Jack Pearadin and Doug Nelsen found a 1.73-carat diamond after nearly a year of searching the park's field.
"As we sail deeper into the 21st century it is time for another USS Arkansas, time to keep that storied name alive in our Navy," said Mabus. "She will sail the world like those who have gone before her, defending the American people and representing our American values through presence."
The future USS Arkansas will be the fifth naval vessel to bear the name. The first was a screw steamer originally named the Tonawanda that served in the American Civil War; the second, commissioned in 1902, was an Arkansas-class monitor with a single gun turret and one of the last monitors of the U.S. Navy. The third Arkansas was one of two Wyoming-class battleships, commissioned in 1912. The last Arkansas one of four Virginia-class nuclear-powered guided missile cruisers, commissioned in 1980 and decommissioned in 1998.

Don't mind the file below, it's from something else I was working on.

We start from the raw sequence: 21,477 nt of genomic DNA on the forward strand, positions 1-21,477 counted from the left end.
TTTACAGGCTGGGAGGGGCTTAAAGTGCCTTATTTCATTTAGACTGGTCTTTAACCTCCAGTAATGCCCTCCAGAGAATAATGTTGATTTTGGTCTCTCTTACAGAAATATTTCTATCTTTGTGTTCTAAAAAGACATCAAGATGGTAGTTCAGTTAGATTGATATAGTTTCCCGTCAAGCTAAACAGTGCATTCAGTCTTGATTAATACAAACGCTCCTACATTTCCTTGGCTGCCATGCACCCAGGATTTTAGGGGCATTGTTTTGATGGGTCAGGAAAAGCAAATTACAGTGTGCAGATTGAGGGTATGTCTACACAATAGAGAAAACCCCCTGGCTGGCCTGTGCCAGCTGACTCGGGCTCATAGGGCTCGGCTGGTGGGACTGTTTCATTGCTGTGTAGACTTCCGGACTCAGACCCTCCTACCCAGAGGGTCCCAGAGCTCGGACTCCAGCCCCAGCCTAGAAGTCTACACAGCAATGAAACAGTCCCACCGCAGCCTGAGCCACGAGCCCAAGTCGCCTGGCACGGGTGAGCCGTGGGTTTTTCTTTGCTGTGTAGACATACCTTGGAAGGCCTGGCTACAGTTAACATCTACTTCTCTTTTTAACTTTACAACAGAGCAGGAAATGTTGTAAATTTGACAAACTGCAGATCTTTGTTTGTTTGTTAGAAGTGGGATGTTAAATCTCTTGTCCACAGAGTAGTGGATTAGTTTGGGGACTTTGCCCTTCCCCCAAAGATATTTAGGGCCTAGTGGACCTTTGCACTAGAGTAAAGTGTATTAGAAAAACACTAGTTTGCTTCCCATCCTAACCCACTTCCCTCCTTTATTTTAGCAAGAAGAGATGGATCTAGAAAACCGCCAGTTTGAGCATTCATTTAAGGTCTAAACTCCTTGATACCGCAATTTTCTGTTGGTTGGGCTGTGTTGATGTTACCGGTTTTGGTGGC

Each Virginia-class submarine is 7,800-tons and 377 feet in length, has a beam of 34 feet, and can operate at more than 25 knots submerged. They are designed with a reactor plant that will not require refueling during the planned life of the ship, reducing lifecycle costs while increasing underway time. The submarine will be built under a unique teaming agreement between General Dynamics Electric Boat (GDEB) and Newport News Shipbuilding, a division of Huntington Ingalls Industries- (NNS), wherein both companies build certain portions of each submarine and then alternate deliveries. Arkansas will be delivered by NNS located in Newport News, Virginia.
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